I’ve been listening to Pandora for about a week and I love it. A piece of software has not had such an effect on what I do with my computer since Movable Type.
I must be the only sofware engineer in the world who does not have their own personal mp3 collection. I love music, but I’m not terribly organized (anyone who knows me can confirm the typical state of my desktop, both real and virtual). Aside from having an historic aversion to sorting and organizing, I have a specific challenge with music. I don’t have a good memory for it. I can remember arcane technical detail from my software development experience of the early 1990’s; however, I can’t recall many of the bands I heard play at Lupo’s or the Living Room, let alone albums or song titles. It is hard to connect what I am in the mood for with an array of album covers or song titles.
Pandora lets me chose one song or artist and then it creates a perpetual play list of songs I might like, and most of the time it is right on target. The application grew out of the Music Genome Project which sought to “capture the essence of music at the most fundamental level,” and then proceeded to catalog their findings in what must be a gigantic database. Pandora makes this database available to me without searching. With only the barest of a suggestion from me, it has an idea of what I might like. Of course, as these folks know better than I, offering up a song or an artist is no small suggestion of my taste in music. A single song has a number of qualities that indicate what I’m into.
It is no random chance that I found Pandora, since they use OpenLaszlo as a development platform. It’s always nice when someone uses your tech to create something wonderful. It’s at the heart of why I write software. Seeing Pandora was particularly cool, since they really understand what we call the “cinemtatic user experience” or, as we say ’round the office, what it takes takes to make an application Laszlo-riffic. I don’t intend to take any credit away from the Pandora folks. While our platform enables beautiful design and makes it possible to build a fluid and intuitive interface, great design doesn’t happen automatically. Great design takes inspiration, insight, thoughtfulness, and most importantly, people who care about it.
“If programming languages could speak, really speak, not just crunch bytes and stream bits, they would have much to say that is both wise and profound.” Burningbird told that story in a parable of languages.
Harry Chesley adds, on a similar note, what might be said if a group of programmers walk into a bar, to which I can only add that the LZX programmer would declare:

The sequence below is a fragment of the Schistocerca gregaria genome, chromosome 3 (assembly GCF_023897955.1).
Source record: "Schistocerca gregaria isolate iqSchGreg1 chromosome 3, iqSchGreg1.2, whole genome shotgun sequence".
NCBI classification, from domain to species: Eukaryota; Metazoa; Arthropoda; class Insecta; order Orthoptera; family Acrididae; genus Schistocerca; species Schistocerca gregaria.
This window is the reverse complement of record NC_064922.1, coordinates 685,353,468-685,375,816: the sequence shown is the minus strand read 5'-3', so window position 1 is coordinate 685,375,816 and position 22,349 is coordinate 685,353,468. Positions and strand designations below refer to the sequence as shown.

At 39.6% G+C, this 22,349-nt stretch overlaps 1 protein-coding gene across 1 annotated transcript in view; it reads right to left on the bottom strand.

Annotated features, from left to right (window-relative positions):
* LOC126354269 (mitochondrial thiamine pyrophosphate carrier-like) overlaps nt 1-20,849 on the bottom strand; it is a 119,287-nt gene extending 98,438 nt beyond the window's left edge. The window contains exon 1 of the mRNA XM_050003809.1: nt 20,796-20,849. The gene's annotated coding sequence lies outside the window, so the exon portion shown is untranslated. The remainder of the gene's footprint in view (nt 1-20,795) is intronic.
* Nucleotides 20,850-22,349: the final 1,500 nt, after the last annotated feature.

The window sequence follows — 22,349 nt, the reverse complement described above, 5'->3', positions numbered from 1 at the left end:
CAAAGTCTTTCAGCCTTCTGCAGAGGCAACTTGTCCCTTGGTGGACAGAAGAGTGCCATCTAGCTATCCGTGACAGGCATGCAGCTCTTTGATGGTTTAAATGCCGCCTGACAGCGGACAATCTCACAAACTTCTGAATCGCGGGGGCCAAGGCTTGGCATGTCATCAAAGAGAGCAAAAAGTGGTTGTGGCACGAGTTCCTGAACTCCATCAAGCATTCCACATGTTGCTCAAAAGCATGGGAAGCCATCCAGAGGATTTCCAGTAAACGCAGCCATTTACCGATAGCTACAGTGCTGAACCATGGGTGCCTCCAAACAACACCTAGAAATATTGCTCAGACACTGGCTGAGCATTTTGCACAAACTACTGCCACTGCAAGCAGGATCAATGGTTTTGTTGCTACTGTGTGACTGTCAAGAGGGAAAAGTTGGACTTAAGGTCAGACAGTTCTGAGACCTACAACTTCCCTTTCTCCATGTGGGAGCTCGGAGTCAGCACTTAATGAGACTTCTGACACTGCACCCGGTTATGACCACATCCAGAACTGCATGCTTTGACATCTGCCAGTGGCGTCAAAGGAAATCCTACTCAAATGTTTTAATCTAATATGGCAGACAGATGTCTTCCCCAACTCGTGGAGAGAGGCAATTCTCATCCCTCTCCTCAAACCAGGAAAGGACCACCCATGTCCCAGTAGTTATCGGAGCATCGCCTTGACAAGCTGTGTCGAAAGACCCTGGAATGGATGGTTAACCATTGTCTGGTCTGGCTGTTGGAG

If you read this blog and you write software, maybe you want to work with me at Laszlo…
I’m leading Laszlo’s Application Development Group. Our first application is Laszlo Mail. You can see it live and in action if you are an Earthlink customer. I really never thought writing an e-mail app would be fun, but this project has changed my mind. There’s real innovation required to create a effective mix of web application data model and desktop application UI. We develop our applications using the OpenLaszlo platform with Java code on the back-end. You don’t have to know LZX to apply. I’ve found that any good engineer can pick it up pretty quickly.
User interface developers seem to be a rare breed these days. I certainly appreciate what it takes to create a highly scalable server, but with old-world web technology, user interface development consists of generating a stream of text (well, HTML). For the past ten years or so, most industry jobs simply did not provide the opportunity to design or develop great interactive UIs. Don’t get me wrong, I love the web. I just think it can get a whole lot better.
I’m looking for a software developer who is passionate about building great user experiences — software that is usable and that people want to use. You might be an AJAX guru… or you could be a Flash developer, but if so, you’d better have some real engineering experience and know-how. Or perhaps, like me, you used to develop desktop applications before moving to client/server or web application development.
Anyway, we’re hiring. It could be full-time or contractor, but must be local to the SF Bay Area, since you’ll want to come into the office most days. If you’re interested, send your resume along with URL references to your work (if available online) to resumes _at_ laszlosystems _dot_ com. Also, include a note that you learned about the job opening here. I’m interested to know if this blog-o-sphere recruitng tactic will work.